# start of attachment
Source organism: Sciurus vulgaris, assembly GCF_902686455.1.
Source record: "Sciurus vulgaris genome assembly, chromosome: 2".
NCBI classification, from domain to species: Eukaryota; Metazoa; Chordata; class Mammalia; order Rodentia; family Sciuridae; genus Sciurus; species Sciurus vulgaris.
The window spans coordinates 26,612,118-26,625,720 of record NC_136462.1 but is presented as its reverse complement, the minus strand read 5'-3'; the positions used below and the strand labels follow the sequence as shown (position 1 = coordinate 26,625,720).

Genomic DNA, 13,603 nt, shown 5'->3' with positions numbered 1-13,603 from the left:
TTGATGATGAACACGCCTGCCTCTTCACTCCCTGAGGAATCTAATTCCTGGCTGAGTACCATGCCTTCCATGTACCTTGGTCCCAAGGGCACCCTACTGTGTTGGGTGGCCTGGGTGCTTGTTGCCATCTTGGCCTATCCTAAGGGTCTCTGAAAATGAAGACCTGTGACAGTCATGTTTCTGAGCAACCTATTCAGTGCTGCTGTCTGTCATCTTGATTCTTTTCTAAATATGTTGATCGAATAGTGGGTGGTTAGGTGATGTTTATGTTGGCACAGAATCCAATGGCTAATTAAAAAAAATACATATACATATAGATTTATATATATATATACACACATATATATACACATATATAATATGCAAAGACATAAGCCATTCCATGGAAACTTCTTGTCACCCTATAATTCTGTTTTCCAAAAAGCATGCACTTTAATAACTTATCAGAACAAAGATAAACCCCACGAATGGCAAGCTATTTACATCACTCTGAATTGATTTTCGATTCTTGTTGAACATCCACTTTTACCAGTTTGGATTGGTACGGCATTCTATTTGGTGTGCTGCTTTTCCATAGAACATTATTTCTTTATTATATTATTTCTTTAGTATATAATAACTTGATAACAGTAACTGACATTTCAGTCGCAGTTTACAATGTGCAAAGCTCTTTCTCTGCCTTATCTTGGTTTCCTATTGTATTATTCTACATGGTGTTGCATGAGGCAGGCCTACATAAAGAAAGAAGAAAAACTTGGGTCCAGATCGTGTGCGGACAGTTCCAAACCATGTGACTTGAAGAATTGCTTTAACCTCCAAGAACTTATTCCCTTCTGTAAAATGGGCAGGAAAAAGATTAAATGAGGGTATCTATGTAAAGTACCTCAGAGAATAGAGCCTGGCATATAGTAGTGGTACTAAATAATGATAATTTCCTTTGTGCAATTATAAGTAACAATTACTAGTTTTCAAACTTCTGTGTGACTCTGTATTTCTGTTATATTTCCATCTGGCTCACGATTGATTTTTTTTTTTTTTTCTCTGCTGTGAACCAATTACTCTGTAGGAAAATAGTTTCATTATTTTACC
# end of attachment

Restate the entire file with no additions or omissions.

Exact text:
Source organism: Sciurus vulgaris, assembly GCF_902686455.1.
Source record: "Sciurus vulgaris genome assembly, chromosome: 2".
NCBI classification, from domain to species: Eukaryota; Metazoa; Chordata; class Mammalia; order Rodentia; family Sciuridae; genus Sciurus; species Sciurus vulgaris.
The window spans coordinates 26,612,118-26,625,720 of record NC_136462.1 but is presented as its reverse complement, the minus strand read 5'-3'; the positions used below and the strand labels follow the sequence as shown (position 1 = coordinate 26,625,720).

Genomic DNA, 13,603 nt, shown 5'->3' with positions numbered 1-13,603 from the left:
TTGATGATGAACACGCCTGCCTCTTCACTCCCTGAGGAATCTAATTCCTGGCTGAGTACCATGCCTTCCATGTACCTTGGTCCCAAGGGCACCCTACTGTGTTGGGTGGCCTGGGTGCTTGTTGCCATCTTGGCCTATCCTAAGGGTCTCTGAAAATGAAGACCTGTGACAGTCATGTTTCTGAGCAACCTATTCAGTGCTGCTGTCTGTCATCTTGATTCTTTTCTAAATATGTTGATCGAATAGTGGGTGGTTAGGTGATGTTTATGTTGGCACAGAATCCAATGGCTAATTAAAAAAAATACATATACATATAGATTTATATATATATATACACACATATATATACACATATATAATATGCAAAGACATAAGCCATTCCATGGAAACTTCTTGTCACCCTATAATTCTGTTTTCCAAAAAGCATGCACTTTAATAACTTATCAGAACAAAGATAAACCCCACGAATGGCAAGCTATTTACATCACTCTGAATTGATTTTCGATTCTTGTTGAACATCCACTTTTACCAGTTTGGATTGGTACGGCATTCTATTTGGTGTGCTGCTTTTCCATAGAACATTATTTCTTTATTATATTATTTCTTTAGTATATAATAACTTGATAACAGTAACTGACATTTCAGTCGCAGTTTACAATGTGCAAAGCTCTTTCTCTGCCTTATCTTGGTTTCCTATTGTATTATTCTACATGGTGTTGCATGAGGCAGGCCTACATAAAGAAAGAAGAAAAACTTGGGTCCAGATCGTGTGCGGACAGTTCCAAACCATGTGACTTGAAGAATTGCTTTAACCTCCAAGAACTTATTCCCTTCTGTAAAATGGGCAGGAAAAAGATTAAATGAGGGTATCTATGTAAAGTACCTCAGAGAATAGAGCCTGGCATATAGTAGTGGTACTAAATAATGATAATTTCCTTTGTGCAATTATAAGTAACAATTACTAGTTTTCAAACTTCTGTGTGACTCTGTATTTCTGTTATATTTCCATCTGGCTCACGATTGATTTTTTTTTTTTTTTCTCTGCTGTGAACCAATTACTCTGTAGGAAAATAGTTTCATTATTTTACC